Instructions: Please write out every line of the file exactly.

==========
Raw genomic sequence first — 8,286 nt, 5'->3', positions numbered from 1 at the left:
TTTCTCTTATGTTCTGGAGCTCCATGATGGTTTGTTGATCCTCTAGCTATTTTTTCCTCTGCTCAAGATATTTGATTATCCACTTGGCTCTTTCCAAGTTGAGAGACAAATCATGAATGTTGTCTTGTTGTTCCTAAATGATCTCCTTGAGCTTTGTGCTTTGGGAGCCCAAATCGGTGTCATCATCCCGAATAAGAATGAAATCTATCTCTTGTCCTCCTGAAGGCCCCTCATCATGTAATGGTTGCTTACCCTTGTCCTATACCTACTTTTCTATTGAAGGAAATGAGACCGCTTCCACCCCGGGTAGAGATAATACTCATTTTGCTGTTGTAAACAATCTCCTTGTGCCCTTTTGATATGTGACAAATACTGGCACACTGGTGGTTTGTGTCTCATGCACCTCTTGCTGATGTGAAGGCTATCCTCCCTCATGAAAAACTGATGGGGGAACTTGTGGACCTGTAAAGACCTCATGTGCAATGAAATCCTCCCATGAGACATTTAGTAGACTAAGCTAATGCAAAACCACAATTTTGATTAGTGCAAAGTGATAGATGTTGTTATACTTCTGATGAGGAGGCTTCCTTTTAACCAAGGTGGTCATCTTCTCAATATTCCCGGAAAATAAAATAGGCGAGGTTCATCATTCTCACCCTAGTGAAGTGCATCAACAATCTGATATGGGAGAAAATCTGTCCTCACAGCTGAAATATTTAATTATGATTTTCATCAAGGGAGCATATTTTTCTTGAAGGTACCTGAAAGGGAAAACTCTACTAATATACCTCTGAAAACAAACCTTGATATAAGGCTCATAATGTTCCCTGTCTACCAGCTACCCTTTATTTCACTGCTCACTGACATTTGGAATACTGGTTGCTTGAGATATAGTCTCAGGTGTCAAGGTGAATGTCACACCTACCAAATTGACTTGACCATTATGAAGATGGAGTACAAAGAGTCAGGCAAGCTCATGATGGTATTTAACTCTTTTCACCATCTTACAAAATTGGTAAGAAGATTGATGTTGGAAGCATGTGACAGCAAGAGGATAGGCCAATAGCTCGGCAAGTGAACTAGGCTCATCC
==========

Raw genomic sequence first — 8,286 nt, 5'->3', positions numbered from 1 at the left:
TTTCTCTTATGTTCTGGAGCTCCATGATGGTTTGTTGATCCTCTAGCTATTTTTTCCTCTGCTCAAGATATTTGATTATCCACTTGGCTCTTTCCAAGTTGAGAGACAAATCATGAATGTTGTCTTGTTGTTCCTAAATGATCTCCTTGAGCTTTGTGCTTTGGGAGCCCAAATCGGTGTCATCATCCCGAATAAGAATGAAATCTATCTCTTGTCCTCCTGAAGGCCCCTCATCATGTAATGGTTGCTTACCCTTGTCCTATACCTACTTTTCTATTGAAGGAAATGAGACCGCTTCCACCCCGGGTAGAGATAATACTCATTTTGCTGTTGTAAACAATCTCCTTGTGCCCTTTTGATATGTGACAAATACTGGCACACTGGTGGTTTGTGTCTCATGCACCTCTTGCTGATGTGAAGGCTATCCTCCCTCATGAAAAACTGATGGGGGAACTTGTGGACCTGTAAAGACCTCATGTGCAATGAAATCCTCCCATGAGACATTTAGTAGACTAAGCTAATGCAAAACCACAATTTTGATTAGTGCAAAGTGATAGATGTTGTTATACTTCTGATGAGGAGGCTTCCTTTTAACCAAGGTGGTCATCTTCTCAATATTCCCGGAAAATAAAATAGGCGAGGTTCATCATTCTCACCCTAGTGAAGTGCATCAACAATCTGATATGGGAGAAAATCTGTCCTCACAGCTGAAATATTTAATTATGATTTTCATCAAGGGAGCATATTTTTCTTGAAGGTACCTGAAAGGGAAAACTCTACTAATATACCTCTGAAAACAAACCTTGATATAAGGCTCATAATGTTCCCTGTCTACCAGCTACCCTTTATTTCACTGCTCACTGACATTTGGAATACTGGTTGCTTGAGATATAGTCTCAGGTGTCAAGGTGAATGTCACACCTACCAAATTGACTTGACCATTATGAAGATGGAGTACAAAGAGTCAGGCAAGCTCATGATGGTATTTAACTCTTTTCACCATCTTACAAAATTGGTAAGAAGATTGATGTTGGAAGCATGTGACAGCAAGAGGATAGGCCAATAGCTCGGCAAGTGAACTAGGCTCATCC